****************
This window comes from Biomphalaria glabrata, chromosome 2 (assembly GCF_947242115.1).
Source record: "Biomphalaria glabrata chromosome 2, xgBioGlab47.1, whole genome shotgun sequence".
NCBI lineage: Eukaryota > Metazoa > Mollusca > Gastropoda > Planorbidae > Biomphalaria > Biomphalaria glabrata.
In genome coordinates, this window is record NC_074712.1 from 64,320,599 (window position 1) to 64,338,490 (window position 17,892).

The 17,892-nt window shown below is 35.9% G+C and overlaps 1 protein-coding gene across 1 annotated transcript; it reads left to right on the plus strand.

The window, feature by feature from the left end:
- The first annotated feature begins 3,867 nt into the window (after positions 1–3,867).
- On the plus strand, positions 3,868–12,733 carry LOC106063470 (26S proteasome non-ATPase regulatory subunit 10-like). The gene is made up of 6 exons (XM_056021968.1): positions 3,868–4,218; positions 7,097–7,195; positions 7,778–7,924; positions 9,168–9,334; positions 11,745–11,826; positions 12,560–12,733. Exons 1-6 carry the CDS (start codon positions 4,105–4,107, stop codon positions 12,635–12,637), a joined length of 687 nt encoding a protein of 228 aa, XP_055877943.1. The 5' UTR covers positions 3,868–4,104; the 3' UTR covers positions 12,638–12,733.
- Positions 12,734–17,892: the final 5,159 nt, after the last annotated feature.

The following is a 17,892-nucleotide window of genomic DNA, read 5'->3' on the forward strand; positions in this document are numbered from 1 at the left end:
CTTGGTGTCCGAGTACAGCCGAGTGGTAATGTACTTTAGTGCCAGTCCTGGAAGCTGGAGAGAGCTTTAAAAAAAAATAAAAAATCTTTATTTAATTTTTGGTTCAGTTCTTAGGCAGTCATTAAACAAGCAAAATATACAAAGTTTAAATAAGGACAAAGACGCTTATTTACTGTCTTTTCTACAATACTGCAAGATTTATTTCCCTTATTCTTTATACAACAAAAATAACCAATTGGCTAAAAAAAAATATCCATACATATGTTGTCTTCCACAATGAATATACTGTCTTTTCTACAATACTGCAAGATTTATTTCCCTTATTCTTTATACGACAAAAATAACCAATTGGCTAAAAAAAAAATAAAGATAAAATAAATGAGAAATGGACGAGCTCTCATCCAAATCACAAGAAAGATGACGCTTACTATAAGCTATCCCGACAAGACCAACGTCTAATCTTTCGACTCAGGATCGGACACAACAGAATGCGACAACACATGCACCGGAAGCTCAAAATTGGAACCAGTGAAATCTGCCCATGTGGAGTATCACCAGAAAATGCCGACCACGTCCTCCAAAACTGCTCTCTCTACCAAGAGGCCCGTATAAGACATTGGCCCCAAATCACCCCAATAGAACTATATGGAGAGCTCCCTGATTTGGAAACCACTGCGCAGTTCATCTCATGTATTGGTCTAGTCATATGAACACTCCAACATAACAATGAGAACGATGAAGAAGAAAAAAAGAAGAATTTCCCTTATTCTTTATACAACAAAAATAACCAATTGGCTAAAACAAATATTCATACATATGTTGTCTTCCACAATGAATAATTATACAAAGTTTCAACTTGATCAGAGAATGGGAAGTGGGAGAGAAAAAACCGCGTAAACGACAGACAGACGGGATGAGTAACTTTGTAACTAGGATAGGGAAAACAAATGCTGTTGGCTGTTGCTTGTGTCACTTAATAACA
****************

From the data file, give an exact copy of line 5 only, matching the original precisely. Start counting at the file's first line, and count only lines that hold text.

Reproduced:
The 17,892-nt window shown below is 35.9% G+C and overlaps 1 protein-coding gene across 1 annotated transcript; it reads left to right on the plus strand.